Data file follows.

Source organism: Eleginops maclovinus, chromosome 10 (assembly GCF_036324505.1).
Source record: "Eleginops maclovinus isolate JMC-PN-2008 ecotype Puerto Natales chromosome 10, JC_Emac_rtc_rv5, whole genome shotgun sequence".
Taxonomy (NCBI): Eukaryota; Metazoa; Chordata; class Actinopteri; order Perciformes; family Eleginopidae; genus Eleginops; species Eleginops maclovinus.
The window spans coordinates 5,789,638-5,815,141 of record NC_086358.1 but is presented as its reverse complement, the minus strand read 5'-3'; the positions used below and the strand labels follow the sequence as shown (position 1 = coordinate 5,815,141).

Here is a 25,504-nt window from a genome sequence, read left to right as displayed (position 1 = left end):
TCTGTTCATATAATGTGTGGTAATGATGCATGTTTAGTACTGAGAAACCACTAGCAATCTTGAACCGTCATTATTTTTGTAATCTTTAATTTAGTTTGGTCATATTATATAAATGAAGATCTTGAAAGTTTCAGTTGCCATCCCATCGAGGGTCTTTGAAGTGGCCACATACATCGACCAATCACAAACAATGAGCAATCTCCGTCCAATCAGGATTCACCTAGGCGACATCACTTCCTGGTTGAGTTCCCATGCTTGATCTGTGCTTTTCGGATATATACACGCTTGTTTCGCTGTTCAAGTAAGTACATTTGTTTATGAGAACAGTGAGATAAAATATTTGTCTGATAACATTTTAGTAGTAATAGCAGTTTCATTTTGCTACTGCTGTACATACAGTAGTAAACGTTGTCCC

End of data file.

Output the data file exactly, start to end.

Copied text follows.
Source organism: Eleginops maclovinus, chromosome 10 (assembly GCF_036324505.1).
Source record: "Eleginops maclovinus isolate JMC-PN-2008 ecotype Puerto Natales chromosome 10, JC_Emac_rtc_rv5, whole genome shotgun sequence".
Taxonomy (NCBI): Eukaryota; Metazoa; Chordata; class Actinopteri; order Perciformes; family Eleginopidae; genus Eleginops; species Eleginops maclovinus.
The window spans coordinates 5,789,638-5,815,141 of record NC_086358.1 but is presented as its reverse complement, the minus strand read 5'-3'; the positions used below and the strand labels follow the sequence as shown (position 1 = coordinate 5,815,141).

Here is a 25,504-nt window from a genome sequence, read left to right as displayed (position 1 = left end):
TCTGTTCATATAATGTGTGGTAATGATGCATGTTTAGTACTGAGAAACCACTAGCAATCTTGAACCGTCATTATTTTTGTAATCTTTAATTTAGTTTGGTCATATTATATAAATGAAGATCTTGAAAGTTTCAGTTGCCATCCCATCGAGGGTCTTTGAAGTGGCCACATACATCGACCAATCACAAACAATGAGCAATCTCCGTCCAATCAGGATTCACCTAGGCGACATCACTTCCTGGTTGAGTTCCCATGCTTGATCTGTGCTTTTCGGATATATACACGCTTGTTTCGCTGTTCAAGTAAGTACATTTGTTTATGAGAACAGTGAGATAAAATATTTGTCTGATAACATTTTAGTAGTAATAGCAGTTTCATTTTGCTACTGCTGTACATACAGTAGTAAACGTTGTCCC